17 October 2002
I now understand why childbirth was such a big deal in earlier years, when women were
expected to rest in bed for days/weeks/months following a birth. Compared with peasant
women who would give birth in the fields, put the baby on their backs and continue working
(which culture is the more "advanced"!!!). Or even today, with drive-by
childbirth without even an overnight stay in the hospital. Your body responds to what you
expect of it.
My body had become accustomed to getting up in the morning and pumping its legs off
flying down the bike paths of Davis in the pre-dawn hours. When my body woke up in Marina
del Rey for several days in a row and only had to stagger as far as the coffee pot, it
began to get soft.
I knew it would be an adjustment getting back into the biking routine this morning, but
I had no idea that less than two weeks of no-biking-to-speak-of would have such an amazing
impact. Cindy and i have been doing this course in about 40-45 minutes a day, averaging 12
mph and, since I got The Blue Angel, doing it in 6th gear.
Today I averaged 9 mph and shifted down into 5th gear more times than I care to admit.
It's been a gear I've hardly even used since buying this bike.
Not only that, but when we returned home, my legs felt similar to the way they felt the
first time I went 12 miles with Haggie on the American River Bike Trail. Weak and shaky
and not really wanting to move at all. (In fairness, I'm not 100% recovered from my upper
respiratory infection of last week, so that may be a contributing factor, but mostly I'm
blaming all of this on slothfulness.)
Absolutely fascinating, on an intellectual level, to see how quickly newly forming
muscles can be reduced to quivering masses of jelly again. Obviously "vacations"
like this cannot be allowed to happen too often!
The plus side of this, however, is that I know how quickly I can get back into
"shape" again after this brief set-back, so I'm not really worried about it.
I had wonderful reassuring feedback on yesterday's entry about my slothful/food-filled
weekend. Jennifer, who is going through the same "rebuilding momentum" that I am
at present. writes, "I marvel at how quickly - 7 days - my body adjusts back to a 'no
workout' mode - it was like forcing this bod (that has been working out 8x a week for over
a year) to do something it had never done before!!"
She continues, "I may not have worked out for 7 days....but I thought about it
every single one of those days...and by day 8 over my own dead body was I not going to
work out. Same with the eating. It was killing me to 'get back to it' and I was so
relieved once I did - not from a 'good' or 'bad' standpoint; but in the same sense I'd be
relieved to hit the surface of the ocean and take my first breath of air after having been
dragged through a rip tide....a sense of relief from having survived something dangerous
to my wellbeing."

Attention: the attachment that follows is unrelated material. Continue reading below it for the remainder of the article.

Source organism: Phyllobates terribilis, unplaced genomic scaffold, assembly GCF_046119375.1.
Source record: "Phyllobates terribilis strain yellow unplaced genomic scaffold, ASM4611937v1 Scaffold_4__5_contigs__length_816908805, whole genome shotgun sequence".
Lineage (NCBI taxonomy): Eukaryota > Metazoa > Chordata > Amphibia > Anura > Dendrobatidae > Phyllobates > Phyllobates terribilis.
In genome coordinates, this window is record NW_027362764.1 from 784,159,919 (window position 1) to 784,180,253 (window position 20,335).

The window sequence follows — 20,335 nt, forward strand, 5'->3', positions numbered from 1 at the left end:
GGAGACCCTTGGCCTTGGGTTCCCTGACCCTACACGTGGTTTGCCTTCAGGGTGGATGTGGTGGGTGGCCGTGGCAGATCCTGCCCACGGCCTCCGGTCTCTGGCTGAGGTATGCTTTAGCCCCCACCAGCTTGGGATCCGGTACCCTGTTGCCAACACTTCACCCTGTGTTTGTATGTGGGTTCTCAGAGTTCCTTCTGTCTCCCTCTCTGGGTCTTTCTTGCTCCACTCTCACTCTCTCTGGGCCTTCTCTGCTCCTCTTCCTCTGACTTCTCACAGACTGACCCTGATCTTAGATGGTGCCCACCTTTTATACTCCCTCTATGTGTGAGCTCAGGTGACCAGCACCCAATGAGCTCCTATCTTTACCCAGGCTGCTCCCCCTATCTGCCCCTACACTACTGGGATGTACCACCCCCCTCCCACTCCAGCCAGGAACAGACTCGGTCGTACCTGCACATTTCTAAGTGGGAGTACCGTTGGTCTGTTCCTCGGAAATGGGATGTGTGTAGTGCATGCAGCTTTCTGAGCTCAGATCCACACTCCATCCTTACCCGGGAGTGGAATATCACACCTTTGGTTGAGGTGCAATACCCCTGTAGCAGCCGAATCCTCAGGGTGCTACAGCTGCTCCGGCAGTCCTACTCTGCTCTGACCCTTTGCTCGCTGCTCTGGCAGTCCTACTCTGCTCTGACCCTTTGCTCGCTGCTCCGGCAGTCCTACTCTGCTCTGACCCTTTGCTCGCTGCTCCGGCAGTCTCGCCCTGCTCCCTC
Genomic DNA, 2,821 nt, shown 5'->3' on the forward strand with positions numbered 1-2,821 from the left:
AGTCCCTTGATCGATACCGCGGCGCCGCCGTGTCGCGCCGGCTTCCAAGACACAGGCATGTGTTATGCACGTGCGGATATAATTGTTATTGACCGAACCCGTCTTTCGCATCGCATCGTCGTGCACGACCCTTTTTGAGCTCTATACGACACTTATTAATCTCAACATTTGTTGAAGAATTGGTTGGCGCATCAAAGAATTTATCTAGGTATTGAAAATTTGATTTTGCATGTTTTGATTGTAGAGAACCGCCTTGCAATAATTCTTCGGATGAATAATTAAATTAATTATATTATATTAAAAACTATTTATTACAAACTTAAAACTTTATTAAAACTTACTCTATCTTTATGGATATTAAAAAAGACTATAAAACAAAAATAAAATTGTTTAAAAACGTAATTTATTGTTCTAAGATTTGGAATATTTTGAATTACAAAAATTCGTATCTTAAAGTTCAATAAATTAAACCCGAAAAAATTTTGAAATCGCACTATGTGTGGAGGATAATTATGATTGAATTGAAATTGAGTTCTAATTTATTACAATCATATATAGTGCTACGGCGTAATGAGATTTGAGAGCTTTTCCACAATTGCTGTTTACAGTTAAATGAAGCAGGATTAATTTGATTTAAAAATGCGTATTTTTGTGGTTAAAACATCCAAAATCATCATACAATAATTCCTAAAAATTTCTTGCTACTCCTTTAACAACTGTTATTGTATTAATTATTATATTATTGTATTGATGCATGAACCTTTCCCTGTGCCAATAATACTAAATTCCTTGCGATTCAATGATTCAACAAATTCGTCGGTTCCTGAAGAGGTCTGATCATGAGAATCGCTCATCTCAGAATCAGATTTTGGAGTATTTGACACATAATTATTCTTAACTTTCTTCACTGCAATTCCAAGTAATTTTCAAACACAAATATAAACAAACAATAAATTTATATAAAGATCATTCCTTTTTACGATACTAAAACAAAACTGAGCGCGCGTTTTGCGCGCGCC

She really nails it. As I wrote recently, this is the point in my previous diets where
I'd let things start to slide. But having added exercise to my routine, I know that this
weight loss and body re-shaping has come at the cost of a lot of work and I'm not
willing to put forth that much effort only to go back to where I was 10 months ago. I did
NOT want to go to WeightWatchers yesterday, but I went. I did NOT want to bike with Cindy
this morning, but I did. I probably won't want to go to the club tomorrow, but I will. I
am going to get back on track again...and again...and again...and again (since I know that
my make-up and my lifestyle will put me in the same position that I was in over the
weekend over and over again. Some days I will be stronger than others, but I want to
become strong after the fact, whether I've allowed myself to slip or not).
A different Jennifer concurs: "you're totally right, the longer you go the harder
it is to start again." So the secret is not to keep putting off starting again, but
to force yourself to start again even when you don't want to.
Jeannie adds, "Boy, can I ever Identify with what you said. It seems that once I
start eating, I'm a goner...and forget any social events. I figured out a long time
ago that if I didn't eat much at parties, weddings etc, I'd just go home and eat anything
that wasn't nailed down.So, I now eat at all those functions and just try to climb about
the eating right wagon as soon as I can, preferably the next day."
That's a big deal for me too. Eating being a lifelong emotional outlet for me, if I
feel that I can't participate with others around me (such as facing three stations full of
gourmet wedding goodies), it makes me want to eat. If I allow myself to get depressed for
eating "normally," that makes me depressed and makes me eat more, both as a way
of punishing myself and as a way of comforting myself. Eating can become a real lose-lose
situation for me, if I let it. However, if I'm realistic about it--admit, like Jeannie
suggests, that I'll just have what I want and then go back to the normal day to day
routine, I then have nothing to feel guilty about, nothing to feel deprived of, and it's
much easier to get back on track.
That's the beauty of a "lifestyle" vs. a "diet." "Diets"
are fraught with opportunities for failure. "Lifestyles" can be win-win
situations if approached properly.